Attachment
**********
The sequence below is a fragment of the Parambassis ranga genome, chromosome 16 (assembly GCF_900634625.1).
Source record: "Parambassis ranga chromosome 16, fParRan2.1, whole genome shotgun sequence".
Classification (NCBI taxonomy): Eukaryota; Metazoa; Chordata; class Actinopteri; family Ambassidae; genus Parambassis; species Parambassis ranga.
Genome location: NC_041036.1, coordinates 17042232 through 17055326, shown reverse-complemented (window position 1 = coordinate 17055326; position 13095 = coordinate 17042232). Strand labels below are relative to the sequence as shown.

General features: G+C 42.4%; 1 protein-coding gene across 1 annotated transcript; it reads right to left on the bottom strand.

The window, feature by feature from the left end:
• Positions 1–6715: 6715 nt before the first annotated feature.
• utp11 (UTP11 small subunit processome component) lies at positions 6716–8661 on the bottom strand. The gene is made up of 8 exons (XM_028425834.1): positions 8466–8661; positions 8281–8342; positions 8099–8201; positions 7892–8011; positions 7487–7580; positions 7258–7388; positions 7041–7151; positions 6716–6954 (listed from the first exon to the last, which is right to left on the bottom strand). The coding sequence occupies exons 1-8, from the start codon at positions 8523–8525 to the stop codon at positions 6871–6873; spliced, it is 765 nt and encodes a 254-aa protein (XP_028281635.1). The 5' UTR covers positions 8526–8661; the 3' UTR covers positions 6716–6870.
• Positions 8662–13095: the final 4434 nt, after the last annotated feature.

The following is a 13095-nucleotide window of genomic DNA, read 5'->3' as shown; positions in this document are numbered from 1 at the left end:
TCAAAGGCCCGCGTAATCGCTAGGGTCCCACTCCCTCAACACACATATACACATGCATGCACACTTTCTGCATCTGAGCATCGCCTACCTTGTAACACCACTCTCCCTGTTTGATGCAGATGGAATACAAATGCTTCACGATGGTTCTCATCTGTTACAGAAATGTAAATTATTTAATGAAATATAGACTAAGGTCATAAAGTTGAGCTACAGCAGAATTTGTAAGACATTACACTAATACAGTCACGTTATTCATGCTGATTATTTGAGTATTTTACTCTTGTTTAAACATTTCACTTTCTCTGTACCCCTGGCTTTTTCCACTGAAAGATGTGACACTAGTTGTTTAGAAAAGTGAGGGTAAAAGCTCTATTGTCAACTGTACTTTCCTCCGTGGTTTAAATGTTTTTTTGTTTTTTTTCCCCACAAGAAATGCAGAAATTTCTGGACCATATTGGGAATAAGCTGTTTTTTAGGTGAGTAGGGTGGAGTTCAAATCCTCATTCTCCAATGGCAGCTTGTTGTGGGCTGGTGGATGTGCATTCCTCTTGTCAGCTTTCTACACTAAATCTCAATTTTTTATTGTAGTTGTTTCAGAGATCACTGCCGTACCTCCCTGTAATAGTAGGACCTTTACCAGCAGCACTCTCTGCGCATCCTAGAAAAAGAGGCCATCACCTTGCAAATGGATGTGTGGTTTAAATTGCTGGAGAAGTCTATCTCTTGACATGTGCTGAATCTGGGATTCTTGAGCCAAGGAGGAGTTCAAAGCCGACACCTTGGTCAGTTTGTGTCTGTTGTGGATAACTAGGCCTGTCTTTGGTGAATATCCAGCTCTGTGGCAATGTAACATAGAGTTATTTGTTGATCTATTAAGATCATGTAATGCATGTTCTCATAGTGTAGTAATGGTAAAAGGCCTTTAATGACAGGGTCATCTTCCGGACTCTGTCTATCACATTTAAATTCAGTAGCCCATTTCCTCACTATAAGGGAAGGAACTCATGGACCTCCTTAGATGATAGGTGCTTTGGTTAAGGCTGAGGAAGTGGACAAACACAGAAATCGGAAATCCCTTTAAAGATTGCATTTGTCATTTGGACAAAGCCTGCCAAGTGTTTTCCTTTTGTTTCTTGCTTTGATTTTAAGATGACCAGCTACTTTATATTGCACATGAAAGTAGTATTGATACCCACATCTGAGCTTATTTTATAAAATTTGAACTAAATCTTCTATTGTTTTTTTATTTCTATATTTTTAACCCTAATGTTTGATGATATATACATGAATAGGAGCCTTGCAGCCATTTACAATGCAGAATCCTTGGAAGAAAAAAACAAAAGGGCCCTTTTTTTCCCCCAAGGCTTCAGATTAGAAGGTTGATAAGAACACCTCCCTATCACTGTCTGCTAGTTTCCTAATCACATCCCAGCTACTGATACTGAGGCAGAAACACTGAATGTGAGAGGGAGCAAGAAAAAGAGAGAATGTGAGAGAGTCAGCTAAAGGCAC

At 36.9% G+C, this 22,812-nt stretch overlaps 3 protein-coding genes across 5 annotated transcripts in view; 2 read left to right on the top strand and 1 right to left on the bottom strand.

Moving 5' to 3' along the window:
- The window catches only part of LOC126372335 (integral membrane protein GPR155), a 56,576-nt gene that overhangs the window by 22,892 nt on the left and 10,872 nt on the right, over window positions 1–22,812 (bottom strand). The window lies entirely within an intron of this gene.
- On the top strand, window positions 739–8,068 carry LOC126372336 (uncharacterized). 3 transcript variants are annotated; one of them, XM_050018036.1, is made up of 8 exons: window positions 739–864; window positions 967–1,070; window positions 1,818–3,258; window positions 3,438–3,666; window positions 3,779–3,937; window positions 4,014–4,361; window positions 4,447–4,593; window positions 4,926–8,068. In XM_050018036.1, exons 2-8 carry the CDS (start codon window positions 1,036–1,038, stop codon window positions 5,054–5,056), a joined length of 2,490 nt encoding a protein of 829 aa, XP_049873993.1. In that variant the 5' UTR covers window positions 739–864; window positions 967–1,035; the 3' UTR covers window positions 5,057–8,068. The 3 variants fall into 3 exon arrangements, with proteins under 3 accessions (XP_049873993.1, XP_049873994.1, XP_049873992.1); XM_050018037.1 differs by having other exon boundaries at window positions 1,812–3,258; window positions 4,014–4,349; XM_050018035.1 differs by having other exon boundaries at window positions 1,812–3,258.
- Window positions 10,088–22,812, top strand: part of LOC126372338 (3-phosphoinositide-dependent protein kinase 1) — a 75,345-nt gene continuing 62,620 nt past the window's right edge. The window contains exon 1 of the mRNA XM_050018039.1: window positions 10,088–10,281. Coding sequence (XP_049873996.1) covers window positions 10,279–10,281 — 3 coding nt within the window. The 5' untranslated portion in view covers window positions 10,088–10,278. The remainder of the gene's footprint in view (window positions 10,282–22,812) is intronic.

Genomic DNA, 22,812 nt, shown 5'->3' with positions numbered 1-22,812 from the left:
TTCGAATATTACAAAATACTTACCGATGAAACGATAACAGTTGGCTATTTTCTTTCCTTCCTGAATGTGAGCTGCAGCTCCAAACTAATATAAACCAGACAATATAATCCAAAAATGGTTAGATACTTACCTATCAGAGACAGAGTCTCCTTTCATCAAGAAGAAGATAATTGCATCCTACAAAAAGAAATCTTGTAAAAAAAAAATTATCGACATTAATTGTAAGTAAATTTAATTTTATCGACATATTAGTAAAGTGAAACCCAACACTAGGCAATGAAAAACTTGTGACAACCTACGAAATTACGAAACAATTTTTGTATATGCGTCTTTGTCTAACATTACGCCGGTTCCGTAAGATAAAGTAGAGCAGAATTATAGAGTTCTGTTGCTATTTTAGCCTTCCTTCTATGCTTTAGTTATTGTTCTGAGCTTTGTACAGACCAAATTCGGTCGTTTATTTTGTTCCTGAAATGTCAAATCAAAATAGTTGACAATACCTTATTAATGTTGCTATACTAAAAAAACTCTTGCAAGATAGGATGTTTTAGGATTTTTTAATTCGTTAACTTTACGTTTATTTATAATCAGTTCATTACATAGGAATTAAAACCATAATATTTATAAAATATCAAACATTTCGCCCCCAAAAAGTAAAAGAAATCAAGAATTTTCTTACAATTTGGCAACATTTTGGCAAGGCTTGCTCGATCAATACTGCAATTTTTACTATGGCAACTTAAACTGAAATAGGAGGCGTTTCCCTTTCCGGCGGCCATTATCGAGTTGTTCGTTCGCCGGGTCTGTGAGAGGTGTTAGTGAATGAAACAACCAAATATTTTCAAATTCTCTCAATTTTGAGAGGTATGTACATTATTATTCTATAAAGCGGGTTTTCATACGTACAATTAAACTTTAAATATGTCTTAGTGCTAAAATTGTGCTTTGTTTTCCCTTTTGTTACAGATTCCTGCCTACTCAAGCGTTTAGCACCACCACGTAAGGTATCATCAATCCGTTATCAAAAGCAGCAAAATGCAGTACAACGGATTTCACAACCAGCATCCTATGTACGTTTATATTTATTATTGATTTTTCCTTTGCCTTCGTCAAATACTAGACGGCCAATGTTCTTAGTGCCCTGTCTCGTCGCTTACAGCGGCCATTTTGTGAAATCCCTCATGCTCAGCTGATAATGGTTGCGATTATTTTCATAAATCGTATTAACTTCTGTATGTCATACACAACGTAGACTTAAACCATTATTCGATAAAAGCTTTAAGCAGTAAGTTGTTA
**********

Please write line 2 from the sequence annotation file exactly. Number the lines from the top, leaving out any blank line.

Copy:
Source record: "Parambassis ranga chromosome 16, fParRan2.1, whole genome shotgun sequence".